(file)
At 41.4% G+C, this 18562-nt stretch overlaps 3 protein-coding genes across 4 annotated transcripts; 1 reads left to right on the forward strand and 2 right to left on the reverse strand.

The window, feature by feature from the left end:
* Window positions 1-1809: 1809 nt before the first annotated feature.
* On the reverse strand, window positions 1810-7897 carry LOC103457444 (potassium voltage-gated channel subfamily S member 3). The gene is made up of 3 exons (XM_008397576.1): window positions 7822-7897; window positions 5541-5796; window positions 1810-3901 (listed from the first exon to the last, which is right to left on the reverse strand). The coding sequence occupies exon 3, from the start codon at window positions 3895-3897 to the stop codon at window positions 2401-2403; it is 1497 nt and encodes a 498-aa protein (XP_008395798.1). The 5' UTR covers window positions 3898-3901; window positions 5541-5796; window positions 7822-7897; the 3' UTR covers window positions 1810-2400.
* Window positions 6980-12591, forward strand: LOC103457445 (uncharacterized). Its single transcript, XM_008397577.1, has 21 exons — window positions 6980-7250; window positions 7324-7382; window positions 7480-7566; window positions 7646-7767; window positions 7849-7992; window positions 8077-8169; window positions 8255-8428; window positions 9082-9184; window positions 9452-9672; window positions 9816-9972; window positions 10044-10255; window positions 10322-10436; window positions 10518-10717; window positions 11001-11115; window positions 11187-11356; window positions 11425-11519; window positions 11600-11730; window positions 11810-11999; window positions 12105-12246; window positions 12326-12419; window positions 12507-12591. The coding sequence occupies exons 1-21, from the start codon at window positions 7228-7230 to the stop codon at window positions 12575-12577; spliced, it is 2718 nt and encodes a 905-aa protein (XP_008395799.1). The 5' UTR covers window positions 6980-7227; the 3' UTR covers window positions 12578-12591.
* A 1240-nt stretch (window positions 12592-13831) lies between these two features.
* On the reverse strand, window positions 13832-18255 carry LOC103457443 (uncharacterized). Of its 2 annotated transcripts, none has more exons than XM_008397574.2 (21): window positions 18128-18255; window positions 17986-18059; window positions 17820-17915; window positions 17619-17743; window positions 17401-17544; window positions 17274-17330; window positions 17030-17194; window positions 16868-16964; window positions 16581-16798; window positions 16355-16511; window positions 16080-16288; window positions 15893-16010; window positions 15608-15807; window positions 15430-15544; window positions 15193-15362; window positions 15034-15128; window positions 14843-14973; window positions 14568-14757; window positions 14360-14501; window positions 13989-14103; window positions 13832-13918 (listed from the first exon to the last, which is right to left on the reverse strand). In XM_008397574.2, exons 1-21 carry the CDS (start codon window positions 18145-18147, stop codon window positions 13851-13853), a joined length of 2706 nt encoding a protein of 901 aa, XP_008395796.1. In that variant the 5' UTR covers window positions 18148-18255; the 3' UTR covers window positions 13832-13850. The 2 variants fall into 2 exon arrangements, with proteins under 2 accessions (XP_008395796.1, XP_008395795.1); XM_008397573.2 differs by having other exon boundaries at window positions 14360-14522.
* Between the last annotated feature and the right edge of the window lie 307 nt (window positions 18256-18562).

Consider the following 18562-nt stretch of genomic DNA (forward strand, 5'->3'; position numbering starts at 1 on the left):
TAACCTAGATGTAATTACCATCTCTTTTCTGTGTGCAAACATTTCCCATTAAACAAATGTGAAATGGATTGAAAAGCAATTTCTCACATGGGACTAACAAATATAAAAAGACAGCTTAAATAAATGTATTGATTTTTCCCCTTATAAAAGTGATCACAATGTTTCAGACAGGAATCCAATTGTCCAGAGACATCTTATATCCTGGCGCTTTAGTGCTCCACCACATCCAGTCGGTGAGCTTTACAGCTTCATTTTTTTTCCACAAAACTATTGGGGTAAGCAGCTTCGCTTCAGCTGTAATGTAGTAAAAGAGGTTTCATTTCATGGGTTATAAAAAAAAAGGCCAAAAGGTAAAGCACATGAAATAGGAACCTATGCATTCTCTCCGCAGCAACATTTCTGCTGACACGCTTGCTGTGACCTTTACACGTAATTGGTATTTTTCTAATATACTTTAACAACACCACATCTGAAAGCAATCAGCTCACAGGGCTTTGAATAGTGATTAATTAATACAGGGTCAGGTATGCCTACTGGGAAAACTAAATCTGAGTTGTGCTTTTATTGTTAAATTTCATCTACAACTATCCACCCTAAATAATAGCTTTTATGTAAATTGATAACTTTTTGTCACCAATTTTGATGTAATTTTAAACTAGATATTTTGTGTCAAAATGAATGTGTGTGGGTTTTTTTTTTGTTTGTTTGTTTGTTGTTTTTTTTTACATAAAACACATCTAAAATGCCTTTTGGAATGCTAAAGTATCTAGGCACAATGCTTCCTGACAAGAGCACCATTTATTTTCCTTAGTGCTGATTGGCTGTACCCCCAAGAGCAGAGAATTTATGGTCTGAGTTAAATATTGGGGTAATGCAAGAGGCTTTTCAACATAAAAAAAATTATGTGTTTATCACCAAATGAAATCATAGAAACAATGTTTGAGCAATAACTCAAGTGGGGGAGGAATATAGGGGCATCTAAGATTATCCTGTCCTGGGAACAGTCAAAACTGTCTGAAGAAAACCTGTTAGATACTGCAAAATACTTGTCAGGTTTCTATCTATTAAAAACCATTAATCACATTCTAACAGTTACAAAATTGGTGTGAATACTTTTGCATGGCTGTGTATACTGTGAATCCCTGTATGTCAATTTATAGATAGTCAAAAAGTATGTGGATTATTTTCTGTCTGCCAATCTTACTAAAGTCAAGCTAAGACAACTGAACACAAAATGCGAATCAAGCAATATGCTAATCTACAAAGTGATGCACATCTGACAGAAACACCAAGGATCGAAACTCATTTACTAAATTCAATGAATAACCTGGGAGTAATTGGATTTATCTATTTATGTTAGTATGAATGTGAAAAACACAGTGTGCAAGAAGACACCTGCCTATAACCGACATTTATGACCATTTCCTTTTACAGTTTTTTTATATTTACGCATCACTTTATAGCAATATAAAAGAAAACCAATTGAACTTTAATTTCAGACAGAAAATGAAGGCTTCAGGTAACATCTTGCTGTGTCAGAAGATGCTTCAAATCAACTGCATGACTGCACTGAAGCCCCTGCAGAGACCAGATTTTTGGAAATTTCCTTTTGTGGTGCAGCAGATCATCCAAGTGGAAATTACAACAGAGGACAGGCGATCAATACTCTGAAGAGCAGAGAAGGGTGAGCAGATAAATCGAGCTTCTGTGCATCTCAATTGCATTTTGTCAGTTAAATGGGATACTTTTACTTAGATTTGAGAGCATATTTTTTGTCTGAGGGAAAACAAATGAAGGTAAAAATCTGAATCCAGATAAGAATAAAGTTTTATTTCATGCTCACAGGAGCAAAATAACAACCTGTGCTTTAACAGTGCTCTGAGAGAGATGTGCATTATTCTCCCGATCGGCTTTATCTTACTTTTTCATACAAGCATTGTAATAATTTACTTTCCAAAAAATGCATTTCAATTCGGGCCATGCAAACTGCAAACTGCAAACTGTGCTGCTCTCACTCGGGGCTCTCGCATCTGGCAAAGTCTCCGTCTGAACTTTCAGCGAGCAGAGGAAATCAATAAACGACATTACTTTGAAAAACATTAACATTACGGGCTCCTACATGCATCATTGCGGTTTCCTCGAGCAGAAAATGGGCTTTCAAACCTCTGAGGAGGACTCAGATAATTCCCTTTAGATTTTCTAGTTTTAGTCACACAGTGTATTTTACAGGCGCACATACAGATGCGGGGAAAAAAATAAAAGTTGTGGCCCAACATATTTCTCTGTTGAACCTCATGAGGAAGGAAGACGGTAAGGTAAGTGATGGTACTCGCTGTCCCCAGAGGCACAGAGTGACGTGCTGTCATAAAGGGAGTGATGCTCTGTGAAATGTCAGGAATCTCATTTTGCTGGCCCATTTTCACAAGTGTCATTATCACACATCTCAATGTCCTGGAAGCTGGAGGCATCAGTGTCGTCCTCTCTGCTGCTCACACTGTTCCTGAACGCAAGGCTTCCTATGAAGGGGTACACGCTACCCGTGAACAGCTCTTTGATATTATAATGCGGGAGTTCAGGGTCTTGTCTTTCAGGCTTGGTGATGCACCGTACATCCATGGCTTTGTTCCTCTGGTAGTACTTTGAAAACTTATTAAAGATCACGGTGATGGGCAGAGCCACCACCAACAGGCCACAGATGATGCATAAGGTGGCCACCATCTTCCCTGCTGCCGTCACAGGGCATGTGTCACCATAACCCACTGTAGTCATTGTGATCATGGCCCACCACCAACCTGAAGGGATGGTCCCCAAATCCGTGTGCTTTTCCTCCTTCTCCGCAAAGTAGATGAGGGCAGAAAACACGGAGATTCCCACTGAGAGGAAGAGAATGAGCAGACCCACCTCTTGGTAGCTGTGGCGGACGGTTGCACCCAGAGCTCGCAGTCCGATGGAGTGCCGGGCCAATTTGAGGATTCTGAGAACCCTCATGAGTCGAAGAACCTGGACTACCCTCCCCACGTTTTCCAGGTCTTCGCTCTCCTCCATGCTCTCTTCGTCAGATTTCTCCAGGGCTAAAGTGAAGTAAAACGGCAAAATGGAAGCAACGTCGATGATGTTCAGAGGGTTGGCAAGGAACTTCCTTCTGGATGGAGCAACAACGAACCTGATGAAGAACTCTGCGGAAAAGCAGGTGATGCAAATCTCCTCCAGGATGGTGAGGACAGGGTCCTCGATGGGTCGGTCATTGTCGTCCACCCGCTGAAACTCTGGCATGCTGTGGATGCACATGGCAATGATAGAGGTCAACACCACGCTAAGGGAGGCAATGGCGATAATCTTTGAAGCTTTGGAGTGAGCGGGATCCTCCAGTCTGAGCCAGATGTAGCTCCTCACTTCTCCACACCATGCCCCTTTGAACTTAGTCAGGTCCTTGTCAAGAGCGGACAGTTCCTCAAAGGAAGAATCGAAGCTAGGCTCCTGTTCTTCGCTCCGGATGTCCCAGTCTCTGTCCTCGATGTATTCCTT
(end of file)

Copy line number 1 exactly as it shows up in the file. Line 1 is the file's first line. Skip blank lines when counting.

At 41.4% G+C, this 18562-nt stretch overlaps 3 protein-coding genes across 4 annotated transcripts; 1 reads left to right on the forward strand and 2 right to left on the reverse strand.